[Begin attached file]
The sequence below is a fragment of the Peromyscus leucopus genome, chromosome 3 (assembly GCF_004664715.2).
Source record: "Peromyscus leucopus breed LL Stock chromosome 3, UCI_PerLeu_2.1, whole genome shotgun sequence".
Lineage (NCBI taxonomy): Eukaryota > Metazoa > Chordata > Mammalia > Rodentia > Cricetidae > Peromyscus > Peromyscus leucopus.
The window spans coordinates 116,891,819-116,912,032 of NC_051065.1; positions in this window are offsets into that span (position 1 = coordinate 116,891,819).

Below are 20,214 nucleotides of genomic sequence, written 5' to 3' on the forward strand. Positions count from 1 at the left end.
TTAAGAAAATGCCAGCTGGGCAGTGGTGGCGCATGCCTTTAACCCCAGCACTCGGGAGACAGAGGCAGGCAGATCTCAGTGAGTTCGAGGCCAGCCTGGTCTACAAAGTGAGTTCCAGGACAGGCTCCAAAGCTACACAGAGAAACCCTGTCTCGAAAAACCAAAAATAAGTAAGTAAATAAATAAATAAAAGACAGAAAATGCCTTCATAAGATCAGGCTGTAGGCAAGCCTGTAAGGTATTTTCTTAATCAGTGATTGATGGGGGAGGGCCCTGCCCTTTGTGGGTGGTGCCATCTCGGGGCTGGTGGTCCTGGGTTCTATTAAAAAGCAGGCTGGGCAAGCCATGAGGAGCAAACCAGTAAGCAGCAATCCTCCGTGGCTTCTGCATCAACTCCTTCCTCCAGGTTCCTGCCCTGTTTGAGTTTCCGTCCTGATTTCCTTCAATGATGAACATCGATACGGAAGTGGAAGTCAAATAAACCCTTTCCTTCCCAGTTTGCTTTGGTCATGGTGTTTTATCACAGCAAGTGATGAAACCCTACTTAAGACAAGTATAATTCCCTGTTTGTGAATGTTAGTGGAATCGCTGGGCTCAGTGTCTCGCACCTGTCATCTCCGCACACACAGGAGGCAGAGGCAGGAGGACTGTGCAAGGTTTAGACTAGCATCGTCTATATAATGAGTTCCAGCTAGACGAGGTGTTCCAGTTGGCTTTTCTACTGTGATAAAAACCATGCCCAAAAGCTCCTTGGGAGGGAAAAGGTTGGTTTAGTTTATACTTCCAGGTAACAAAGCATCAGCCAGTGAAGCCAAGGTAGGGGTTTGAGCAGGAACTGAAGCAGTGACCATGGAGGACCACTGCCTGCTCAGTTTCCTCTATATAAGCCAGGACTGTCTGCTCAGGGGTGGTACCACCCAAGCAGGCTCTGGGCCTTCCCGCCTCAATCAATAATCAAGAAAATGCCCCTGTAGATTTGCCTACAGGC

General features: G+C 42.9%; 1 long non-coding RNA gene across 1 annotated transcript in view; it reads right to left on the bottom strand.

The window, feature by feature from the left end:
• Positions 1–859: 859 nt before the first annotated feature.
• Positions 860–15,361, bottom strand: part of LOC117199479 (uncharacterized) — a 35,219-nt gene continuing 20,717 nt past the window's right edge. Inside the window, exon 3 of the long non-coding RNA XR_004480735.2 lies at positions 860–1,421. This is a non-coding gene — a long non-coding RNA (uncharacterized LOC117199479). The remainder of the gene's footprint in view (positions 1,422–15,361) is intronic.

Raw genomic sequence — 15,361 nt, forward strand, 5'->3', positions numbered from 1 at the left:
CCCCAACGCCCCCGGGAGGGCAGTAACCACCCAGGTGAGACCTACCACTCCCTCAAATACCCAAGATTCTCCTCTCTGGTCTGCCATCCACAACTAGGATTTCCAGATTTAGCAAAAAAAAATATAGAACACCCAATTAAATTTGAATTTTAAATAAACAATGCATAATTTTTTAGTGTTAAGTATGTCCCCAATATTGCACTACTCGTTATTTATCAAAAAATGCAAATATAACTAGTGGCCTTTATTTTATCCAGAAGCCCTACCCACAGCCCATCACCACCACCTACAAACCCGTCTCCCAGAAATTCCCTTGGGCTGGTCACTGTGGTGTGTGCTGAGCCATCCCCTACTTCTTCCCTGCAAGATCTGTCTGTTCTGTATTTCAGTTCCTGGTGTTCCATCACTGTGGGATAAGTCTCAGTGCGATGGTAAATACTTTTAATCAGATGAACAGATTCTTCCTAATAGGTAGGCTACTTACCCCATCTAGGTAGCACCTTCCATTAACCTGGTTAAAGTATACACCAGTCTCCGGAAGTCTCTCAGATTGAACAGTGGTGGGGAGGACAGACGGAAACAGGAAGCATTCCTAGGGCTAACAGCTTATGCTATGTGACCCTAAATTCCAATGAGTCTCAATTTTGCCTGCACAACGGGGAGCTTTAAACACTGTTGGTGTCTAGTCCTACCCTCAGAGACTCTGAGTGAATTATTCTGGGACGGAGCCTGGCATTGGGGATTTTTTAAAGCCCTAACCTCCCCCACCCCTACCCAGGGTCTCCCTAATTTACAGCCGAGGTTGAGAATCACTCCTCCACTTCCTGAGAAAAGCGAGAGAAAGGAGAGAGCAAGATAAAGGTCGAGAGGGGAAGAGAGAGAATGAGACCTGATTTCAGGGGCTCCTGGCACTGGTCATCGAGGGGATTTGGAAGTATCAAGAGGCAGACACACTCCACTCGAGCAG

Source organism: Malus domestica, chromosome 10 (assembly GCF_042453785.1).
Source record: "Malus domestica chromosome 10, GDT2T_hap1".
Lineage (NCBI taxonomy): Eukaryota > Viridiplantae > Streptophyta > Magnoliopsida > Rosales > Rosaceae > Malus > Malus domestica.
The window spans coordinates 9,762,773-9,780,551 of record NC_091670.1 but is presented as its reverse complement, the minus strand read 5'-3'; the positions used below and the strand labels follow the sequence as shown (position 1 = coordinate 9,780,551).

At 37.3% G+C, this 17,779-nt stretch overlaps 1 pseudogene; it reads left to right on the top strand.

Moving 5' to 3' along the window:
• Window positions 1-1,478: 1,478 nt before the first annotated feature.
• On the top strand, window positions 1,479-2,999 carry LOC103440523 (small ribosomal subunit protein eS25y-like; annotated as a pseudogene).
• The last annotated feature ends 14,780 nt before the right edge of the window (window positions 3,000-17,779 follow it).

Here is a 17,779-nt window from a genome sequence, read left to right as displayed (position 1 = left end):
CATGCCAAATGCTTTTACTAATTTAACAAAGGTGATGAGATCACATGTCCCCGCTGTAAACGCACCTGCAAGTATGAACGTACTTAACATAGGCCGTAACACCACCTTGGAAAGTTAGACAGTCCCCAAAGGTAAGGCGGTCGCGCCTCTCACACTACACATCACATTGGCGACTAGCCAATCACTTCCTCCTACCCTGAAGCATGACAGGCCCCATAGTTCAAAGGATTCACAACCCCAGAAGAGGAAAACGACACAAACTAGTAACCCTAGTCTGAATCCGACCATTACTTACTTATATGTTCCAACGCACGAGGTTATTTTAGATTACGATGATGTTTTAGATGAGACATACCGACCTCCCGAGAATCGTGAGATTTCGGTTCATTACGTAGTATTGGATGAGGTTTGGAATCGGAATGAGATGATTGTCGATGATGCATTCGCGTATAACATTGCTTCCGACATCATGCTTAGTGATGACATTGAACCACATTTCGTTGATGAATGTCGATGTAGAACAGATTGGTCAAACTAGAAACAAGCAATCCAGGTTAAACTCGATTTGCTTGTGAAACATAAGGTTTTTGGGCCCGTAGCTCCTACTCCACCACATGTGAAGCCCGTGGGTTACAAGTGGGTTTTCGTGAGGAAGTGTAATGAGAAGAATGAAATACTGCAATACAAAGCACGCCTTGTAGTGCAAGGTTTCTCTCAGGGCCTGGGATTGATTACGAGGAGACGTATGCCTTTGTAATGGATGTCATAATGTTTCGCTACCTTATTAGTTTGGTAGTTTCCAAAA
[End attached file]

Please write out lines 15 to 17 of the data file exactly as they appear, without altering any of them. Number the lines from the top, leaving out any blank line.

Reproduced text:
Lineage (NCBI taxonomy): Eukaryota > Viridiplantae > Streptophyta > Magnoliopsida > Rosales > Rosaceae > Malus > Malus domestica.
The window spans coordinates 9,762,773-9,780,551 of record NC_091670.1 but is presented as its reverse complement, the minus strand read 5'-3'; the positions used below and the strand labels follow the sequence as shown (position 1 = coordinate 9,780,551).

At 37.3% G+C, this 17,779-nt stretch overlaps 1 pseudogene; it reads left to right on the top strand.